A 26-Year-Old Lost His Foot After An Infection With Flesh-Eating Bacteria

Raul Reyes woke up with a swollen foot. Four days later, it was amputated to save his life. Here's what you need to know. (Warning: This post contains graphic photos.)

Raul Reyes, a 26-year-old day care teacher in Houston, Texas, is recovering after having his foot amputated due to an infection with flesh-eating bacteria.

When Raul Reyes woke up with a swollen foot one day in February, he and his wife, Joseline Reyes, weren't that concerned. "We thought it was weird, but I said I'd be fine and went to work," Reyes told BuzzFeed News.

Reyes continued to go to his job as a day care teacher, although his foot remained swollen and he developed a blister. It also became increasingly painful to walk, to the point where he started using crutches because he couldn't put pressure on his foot. Still, Reyes assumed it was a run-of-the-mill foot injury that would heal on its own; he never guessed it could be potentially life-threatening.

"We just treated it as a swollen foot and used remedies like hot water soaks, Epsom salts, and apple cider vinegar," Reyes said.

Three days after his foot first became swollen, Reyes noticed his sock was wet. When he took it off, he saw his foot was covered in yellowish blisters that were leaking pus and blood.

At the hospital, doctors diagnosed Reyes with necrotizing fasciitis, or a flesh-eating bacterial infection, a fast-spreading and dangerous infection.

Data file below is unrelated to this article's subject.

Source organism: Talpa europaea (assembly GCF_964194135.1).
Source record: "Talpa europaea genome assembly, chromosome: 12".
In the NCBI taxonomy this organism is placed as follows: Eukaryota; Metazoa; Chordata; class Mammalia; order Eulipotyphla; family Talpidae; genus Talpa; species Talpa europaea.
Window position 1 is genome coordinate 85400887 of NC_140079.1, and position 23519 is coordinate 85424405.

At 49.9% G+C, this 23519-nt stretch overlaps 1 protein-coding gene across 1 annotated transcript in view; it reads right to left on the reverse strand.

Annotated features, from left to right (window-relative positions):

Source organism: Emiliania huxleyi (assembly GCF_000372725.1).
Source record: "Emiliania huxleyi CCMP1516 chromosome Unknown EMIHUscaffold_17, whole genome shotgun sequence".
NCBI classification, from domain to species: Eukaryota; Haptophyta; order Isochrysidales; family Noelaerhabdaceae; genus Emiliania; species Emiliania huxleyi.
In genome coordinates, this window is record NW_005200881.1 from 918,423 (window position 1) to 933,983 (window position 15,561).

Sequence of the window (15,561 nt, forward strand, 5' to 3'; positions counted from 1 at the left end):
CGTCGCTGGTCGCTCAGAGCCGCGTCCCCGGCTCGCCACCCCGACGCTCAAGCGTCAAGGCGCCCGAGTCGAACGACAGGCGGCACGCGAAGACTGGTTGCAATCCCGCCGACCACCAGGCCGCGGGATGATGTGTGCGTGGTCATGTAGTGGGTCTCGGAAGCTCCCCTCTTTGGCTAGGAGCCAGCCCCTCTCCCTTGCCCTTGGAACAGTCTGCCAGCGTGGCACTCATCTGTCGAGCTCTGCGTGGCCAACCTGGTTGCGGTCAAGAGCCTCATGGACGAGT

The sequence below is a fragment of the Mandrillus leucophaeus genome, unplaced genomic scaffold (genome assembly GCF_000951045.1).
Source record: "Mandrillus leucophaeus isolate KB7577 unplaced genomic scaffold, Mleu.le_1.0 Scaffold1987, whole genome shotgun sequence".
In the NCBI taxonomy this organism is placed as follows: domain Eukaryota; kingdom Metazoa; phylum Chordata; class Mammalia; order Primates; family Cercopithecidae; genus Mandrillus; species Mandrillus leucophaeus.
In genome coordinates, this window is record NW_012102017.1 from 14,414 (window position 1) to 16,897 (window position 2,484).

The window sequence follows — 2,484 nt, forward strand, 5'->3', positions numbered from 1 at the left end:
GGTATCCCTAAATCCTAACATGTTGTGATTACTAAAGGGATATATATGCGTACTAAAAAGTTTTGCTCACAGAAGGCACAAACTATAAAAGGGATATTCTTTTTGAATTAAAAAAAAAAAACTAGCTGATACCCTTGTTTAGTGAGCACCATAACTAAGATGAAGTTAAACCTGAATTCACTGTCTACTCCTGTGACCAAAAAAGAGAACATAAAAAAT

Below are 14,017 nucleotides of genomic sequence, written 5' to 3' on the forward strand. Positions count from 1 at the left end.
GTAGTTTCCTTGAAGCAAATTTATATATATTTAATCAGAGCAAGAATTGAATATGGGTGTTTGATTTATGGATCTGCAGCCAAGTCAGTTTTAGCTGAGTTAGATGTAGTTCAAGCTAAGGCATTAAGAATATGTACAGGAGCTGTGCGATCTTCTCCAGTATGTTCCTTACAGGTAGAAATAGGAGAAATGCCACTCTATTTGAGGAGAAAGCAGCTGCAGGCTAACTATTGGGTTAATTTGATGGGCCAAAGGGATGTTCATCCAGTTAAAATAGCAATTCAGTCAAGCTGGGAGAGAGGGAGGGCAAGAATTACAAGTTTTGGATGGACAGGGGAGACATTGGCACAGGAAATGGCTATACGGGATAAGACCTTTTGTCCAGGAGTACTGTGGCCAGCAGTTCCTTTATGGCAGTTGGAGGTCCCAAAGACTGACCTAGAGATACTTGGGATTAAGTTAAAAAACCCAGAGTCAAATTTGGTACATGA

"The doctor took one look at my foot and and the note from the clinic and he said I had to go to the operating room," Reyes said. In the OR, blood tests and X-rays revealed the infection was caused by flesh-eating bacteria, and surgery was the only option to remove the infection.

Necrotizing fasciitis is a serious and potentially life-threatening bacterial skin infection that destroys the body's soft tissues and can spread rapidly throughout the body, according to the Centers for Disease Control and Prevention (CDC).

"They thought it was just on the outside of my foot so they told me they were going to try to save as much as they could, but if it was deeper, they would have to amputate... I was just shaking and crying in shock," Reyes said.

Surgeons eventually had to amputate his foot to prevent the bacteria from spreading to his bloodstream.

It is unclear how Reyes acquired the infection. Flesh-eating bacteria can be found in brackish water and can enter the body through an open wound or cut.

Reyes is currently healing and waiting until he can be fitted for a prosthesis. "From day one I've just wanted to get back up, to be walking around again," Reyes said.

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